Law enforcement officers have a warning for motorists, and some employees at gas stations and convenience stores say they've had enough.
"It hurts a lot because it comes out of our pocket," said cashier Harold Sims.
Gas drive-offs are costly, and apparently not uncommon.
"It hurts me because it cuts into my profit. There's no profit when the prices go up. There is no profit and when the people start driving off, it cuts it all," said store owner Abdo Obeid.
While some might think that they're saving cash by stealing gas, law enforcement officials say this actually can do this opposite.
"They can face charges of petty larceny. It depends on the amount. Now, with gas above $2 a gallon, if you have a very large vehicle it could get very expensive," said Capt. Jeff Lewis of the Meridian Police Department.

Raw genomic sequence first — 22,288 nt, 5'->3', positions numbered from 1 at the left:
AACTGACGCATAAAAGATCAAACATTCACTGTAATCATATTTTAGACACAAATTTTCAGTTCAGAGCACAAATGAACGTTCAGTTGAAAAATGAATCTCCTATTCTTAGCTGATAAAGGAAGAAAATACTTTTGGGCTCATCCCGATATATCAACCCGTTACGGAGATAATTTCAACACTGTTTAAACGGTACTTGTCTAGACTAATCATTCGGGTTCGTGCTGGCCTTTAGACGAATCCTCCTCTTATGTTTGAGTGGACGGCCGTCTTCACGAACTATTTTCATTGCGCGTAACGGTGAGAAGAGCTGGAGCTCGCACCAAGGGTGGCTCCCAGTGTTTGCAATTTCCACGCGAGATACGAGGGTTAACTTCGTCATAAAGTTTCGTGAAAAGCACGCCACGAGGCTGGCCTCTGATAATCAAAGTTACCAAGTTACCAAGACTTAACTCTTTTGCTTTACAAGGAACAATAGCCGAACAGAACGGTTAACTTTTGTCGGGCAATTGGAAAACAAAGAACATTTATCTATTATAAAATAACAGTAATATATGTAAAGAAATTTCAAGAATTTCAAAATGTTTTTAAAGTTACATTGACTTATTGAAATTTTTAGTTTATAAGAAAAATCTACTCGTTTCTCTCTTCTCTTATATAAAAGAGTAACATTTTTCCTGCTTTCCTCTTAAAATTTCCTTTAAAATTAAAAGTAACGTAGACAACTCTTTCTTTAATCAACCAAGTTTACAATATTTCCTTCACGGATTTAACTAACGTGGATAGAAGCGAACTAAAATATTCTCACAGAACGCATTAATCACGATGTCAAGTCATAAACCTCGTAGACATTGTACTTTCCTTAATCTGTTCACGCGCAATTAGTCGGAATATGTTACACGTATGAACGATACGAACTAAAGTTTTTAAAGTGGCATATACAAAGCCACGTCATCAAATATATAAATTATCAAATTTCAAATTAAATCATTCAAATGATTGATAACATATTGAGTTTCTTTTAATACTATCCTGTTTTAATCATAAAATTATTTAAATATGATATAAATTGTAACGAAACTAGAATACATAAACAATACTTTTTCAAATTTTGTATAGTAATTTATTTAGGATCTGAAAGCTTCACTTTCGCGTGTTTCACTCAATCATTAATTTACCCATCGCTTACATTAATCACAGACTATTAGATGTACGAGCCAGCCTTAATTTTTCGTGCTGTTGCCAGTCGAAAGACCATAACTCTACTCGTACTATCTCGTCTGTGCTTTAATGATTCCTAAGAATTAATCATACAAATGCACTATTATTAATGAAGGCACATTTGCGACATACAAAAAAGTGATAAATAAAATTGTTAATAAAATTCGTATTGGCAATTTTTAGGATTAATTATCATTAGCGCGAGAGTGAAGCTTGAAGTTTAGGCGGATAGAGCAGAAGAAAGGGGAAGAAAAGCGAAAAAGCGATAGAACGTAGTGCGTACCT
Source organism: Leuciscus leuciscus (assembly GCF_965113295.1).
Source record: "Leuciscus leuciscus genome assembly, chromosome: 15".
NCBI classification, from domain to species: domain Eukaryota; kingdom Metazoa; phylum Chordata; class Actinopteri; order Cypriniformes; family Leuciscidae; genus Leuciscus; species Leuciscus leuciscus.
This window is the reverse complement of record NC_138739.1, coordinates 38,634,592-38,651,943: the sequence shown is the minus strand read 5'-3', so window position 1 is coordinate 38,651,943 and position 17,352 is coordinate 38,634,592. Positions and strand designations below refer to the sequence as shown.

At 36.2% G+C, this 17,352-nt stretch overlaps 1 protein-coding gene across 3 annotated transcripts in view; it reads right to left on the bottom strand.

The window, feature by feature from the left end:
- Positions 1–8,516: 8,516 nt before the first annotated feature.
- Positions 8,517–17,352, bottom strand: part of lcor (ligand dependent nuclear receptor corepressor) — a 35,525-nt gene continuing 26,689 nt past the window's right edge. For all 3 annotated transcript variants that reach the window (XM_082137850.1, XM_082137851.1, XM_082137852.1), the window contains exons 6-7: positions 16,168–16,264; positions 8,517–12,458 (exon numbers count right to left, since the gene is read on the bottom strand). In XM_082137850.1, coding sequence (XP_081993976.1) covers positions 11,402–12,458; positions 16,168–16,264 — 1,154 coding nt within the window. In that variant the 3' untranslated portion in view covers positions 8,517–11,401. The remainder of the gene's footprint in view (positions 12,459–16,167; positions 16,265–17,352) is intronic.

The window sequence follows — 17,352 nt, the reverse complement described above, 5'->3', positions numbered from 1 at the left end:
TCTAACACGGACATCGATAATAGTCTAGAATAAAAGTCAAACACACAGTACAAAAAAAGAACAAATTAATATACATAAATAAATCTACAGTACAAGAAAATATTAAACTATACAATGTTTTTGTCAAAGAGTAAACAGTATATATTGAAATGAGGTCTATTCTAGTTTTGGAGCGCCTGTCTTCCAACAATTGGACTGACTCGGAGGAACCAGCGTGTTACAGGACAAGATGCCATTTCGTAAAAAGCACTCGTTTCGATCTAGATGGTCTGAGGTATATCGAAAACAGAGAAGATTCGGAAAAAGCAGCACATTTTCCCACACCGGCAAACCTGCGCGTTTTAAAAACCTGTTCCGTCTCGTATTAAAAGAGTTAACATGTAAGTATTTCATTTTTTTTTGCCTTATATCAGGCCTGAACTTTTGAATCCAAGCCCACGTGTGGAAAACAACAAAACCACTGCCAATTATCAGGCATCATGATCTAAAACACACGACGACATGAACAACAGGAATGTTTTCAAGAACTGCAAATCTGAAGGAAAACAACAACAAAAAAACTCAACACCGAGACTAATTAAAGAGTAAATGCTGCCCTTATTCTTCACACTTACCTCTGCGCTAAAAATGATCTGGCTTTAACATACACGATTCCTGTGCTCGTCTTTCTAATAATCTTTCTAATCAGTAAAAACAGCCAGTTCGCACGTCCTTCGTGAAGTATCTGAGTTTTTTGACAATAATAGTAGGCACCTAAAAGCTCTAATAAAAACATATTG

That could be almost $200 in court costs alone. Aside from a petty larceny charge, those who break this law could also lose their driver's licenses.
Many gas stations are adopting the policy that all motorists must pay first before they pump.
"I guess I'd tell customers not to get mad when we don't turn the pumps on for them, because it's not that we don't trust them, but there's a lot of people that make us do it, because when $40 and $50 takes off, we cannot take it anymore," Obeid said.
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